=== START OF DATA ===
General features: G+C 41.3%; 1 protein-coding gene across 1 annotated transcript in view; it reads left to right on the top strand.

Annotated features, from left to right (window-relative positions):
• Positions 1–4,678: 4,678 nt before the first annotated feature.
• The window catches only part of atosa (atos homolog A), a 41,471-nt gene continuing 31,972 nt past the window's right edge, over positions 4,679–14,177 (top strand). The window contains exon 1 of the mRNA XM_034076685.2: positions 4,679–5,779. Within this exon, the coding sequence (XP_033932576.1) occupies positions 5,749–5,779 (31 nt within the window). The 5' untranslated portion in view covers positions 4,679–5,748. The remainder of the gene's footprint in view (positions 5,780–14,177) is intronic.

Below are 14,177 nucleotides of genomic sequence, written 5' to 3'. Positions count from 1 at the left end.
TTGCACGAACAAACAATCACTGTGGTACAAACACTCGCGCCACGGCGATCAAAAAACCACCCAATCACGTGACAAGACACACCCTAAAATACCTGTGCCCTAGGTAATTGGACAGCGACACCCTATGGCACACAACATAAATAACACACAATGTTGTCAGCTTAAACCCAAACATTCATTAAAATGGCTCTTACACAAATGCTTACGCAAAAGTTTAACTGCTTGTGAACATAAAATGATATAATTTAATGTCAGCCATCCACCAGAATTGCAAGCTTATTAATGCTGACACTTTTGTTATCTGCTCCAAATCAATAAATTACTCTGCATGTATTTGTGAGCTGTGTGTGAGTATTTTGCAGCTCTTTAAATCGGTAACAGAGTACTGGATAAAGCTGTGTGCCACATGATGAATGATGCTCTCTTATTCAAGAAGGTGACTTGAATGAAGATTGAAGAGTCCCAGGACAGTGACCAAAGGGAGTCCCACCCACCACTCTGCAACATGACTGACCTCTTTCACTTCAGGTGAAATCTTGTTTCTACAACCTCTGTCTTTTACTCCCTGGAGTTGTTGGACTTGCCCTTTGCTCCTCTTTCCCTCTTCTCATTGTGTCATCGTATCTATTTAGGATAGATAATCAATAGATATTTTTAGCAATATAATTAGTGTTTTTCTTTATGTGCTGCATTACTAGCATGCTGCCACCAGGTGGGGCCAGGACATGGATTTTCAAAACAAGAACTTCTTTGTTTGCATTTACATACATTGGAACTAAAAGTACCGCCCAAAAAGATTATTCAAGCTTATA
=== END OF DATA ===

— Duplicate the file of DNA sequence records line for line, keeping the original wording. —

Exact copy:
General features: G+C 41.3%; 1 protein-coding gene across 1 annotated transcript in view; it reads left to right on the top strand.

Annotated features, from left to right (window-relative positions):
• Positions 1–4,678: 4,678 nt before the first annotated feature.
• The window catches only part of atosa (atos homolog A), a 41,471-nt gene continuing 31,972 nt past the window's right edge, over positions 4,679–14,177 (top strand). The window contains exon 1 of the mRNA XM_034076685.2: positions 4,679–5,779. Within this exon, the coding sequence (XP_033932576.1) occupies positions 5,749–5,779 (31 nt within the window). The 5' untranslated portion in view covers positions 4,679–5,748. The remainder of the gene's footprint in view (positions 5,780–14,177) is intronic.

Below are 14,177 nucleotides of genomic sequence, written 5' to 3'. Positions count from 1 at the left end.
TTGCACGAACAAACAATCACTGTGGTACAAACACTCGCGCCACGGCGATCAAAAAACCACCCAATCACGTGACAAGACACACCCTAAAATACCTGTGCCCTAGGTAATTGGACAGCGACACCCTATGGCACACAACATAAATAACACACAATGTTGTCAGCTTAAACCCAAACATTCATTAAAATGGCTCTTACACAAATGCTTACGCAAAAGTTTAACTGCTTGTGAACATAAAATGATATAATTTAATGTCAGCCATCCACCAGAATTGCAAGCTTATTAATGCTGACACTTTTGTTATCTGCTCCAAATCAATAAATTACTCTGCATGTATTTGTGAGCTGTGTGTGAGTATTTTGCAGCTCTTTAAATCGGTAACAGAGTACTGGATAAAGCTGTGTGCCACATGATGAATGATGCTCTCTTATTCAAGAAGGTGACTTGAATGAAGATTGAAGAGTCCCAGGACAGTGACCAAAGGGAGTCCCACCCACCACTCTGCAACATGACTGACCTCTTTCACTTCAGGTGAAATCTTGTTTCTACAACCTCTGTCTTTTACTCCCTGGAGTTGTTGGACTTGCCCTTTGCTCCTCTTTCCCTCTTCTCATTGTGTCATCGTATCTATTTAGGATAGATAATCAATAGATATTTTTAGCAATATAATTAGTGTTTTTCTTTATGTGCTGCATTACTAGCATGCTGCCACCAGGTGGGGCCAGGACATGGATTTTCAAAACAAGAACTTCTTTGTTTGCATTTACATACATTGGAACTAAAAGTACCGCCCAAAAAGATTATTCAAGCTTATA